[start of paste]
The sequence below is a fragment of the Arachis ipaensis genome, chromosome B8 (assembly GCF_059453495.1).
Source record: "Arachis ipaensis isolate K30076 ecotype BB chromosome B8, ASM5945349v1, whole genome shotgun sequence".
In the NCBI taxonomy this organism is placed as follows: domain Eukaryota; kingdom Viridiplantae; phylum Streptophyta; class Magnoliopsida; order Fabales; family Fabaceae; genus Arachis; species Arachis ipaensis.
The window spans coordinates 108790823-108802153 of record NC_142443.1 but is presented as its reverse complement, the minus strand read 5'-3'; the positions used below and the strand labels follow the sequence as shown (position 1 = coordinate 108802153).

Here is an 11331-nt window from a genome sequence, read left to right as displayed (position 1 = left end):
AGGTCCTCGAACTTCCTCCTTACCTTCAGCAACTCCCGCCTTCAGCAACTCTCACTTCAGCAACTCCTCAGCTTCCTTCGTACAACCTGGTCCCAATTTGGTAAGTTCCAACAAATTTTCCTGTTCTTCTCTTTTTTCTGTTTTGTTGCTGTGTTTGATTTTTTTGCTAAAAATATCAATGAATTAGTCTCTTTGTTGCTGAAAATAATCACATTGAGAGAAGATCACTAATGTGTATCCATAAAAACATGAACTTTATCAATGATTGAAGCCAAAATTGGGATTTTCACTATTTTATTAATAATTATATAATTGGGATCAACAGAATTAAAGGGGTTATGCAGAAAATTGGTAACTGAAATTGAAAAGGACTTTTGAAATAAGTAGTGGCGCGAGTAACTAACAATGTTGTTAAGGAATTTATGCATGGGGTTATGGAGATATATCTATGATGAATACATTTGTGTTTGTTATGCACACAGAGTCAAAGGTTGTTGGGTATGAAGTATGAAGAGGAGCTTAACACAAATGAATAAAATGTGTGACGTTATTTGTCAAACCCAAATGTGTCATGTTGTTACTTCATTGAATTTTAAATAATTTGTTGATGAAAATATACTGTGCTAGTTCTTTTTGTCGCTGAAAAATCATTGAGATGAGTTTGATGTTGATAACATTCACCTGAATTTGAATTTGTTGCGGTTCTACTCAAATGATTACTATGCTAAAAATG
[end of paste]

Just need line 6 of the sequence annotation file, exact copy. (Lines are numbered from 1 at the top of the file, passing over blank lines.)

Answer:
AGGTCCTCGAACTTCCTCCTTACCTTCAGCAACTCCCGCCTTCAGCAACTCTCACTTCAGCAACTCCTCAGCTTCCTTCGTACAACCTGGTCCCAATTTGGTAAGTTCCAACAAATTTTCCTGTTCTTCTCTTTTTTCTGTTTTGTTGCTGTGTTTGATTTTTTTGCTAAAAATATCAATGAATTAGTCTCTTTGTTGCTGAAAATAATCACATTGAGAGAAGATCACTAATGTGTATCCATAAAAACATGAACTTTATCAATGATTGAAGCCAAAATTGGGATTTTCACTATTTTATTAATAATTATATAATTGGGATCAACAGAATTAAAGGGGTTATGCAGAAAATTGGTAACTGAAATTGAAAAGGACTTTTGAAATAAGTAGTGGCGCGAGTAACTAACAATGTTGTTAAGGAATTTATGCATGGGGTTATGGAGATATATCTATGATGAATACATTTGTGTTTGTTATGCACACAGAGTCAAAGGTTGTTGGGTATGAAGTATGAAGAGGAGCTTAACACAAATGAATAAAATGTGTGACGTTATTTGTCAAACCCAAATGTGTCATGTTGTTACTTCATTGAATTTTAAATAATTTGTTGATGAAAATATACTGTGCTAGTTCTTTTTGTCGCTGAAAAATCATTGAGATGAGTTTGATGTTGATAACATTCACCTGAATTTGAATTTGTTGCGGTTCTACTCAAATGATTACTATGCTAAAAATG